‘Toilet to Tap’ is moving ahead in San Diego
SAN DIEGO (KUSI) — Whatever you do, don’t call it “toilet to tap,” even though it is.
“This is purified water that started as toilet water. We call it Pure Water,” said Brent Eidson, of the San Diego Public Utilities Department.
Get used to it. The so-called “Pure Water” could be the next big thing to avoid another water shortage.
“We could be producing 30-million gallons a day by 2021. The goal is 85-millions gallons a day by 2035. That’s one third the water used in San Diego,” said former Mayor Jerry Sanders. “When I was mayor, this was absolutely a basic decision to make sure we have water for years to come.”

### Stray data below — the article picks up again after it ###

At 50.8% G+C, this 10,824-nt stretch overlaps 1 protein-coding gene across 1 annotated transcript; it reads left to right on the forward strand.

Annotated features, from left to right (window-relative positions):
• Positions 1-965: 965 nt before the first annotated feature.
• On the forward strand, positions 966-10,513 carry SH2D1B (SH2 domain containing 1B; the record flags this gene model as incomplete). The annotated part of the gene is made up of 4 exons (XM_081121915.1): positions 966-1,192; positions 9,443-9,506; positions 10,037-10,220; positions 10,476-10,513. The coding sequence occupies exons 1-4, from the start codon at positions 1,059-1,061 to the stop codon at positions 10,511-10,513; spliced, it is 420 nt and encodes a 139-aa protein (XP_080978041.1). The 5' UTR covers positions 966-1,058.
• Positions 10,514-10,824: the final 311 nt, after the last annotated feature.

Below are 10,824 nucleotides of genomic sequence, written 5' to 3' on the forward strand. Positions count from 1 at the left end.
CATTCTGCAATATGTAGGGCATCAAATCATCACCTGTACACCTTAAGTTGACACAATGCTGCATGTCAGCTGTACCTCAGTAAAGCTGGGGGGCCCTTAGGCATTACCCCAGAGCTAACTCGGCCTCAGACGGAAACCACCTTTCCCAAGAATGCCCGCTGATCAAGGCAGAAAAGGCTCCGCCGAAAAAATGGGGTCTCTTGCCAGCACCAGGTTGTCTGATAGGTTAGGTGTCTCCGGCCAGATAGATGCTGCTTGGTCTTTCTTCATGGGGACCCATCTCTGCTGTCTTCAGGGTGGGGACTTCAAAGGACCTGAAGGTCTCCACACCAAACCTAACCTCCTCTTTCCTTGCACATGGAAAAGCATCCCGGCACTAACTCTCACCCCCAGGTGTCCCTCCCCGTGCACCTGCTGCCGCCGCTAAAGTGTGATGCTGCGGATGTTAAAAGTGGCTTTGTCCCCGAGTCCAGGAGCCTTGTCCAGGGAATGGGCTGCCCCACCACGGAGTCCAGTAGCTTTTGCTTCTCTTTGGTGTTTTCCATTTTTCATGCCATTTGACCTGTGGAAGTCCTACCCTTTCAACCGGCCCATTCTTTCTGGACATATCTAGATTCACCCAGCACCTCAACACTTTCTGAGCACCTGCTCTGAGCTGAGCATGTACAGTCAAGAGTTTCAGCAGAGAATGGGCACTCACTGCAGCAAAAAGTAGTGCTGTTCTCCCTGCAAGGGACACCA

Fast forward ten years, the mayor is different, the issue is the same. But now, it’s moving forward.
“After ten years it’s an overnight sensation,” Eidson said.
The cost of building this type of water treatment plant is about $2 billion. The process they use to purify is called “reverse osmosis,” the same process they use in the desalination plants.
Most people are not happy about “toilet to tap,” when they first hear about it. Truth is, it’s cleaner than 99 percent of the tap water in America today.
“When people taste it, they change their mind. We have a 70 percent approval after people understand,” Eidson said.
Along with re-using toilet water, there is another benefit. All the water being recycled will not be dumped into the Pacific Ocean. The fish thank you.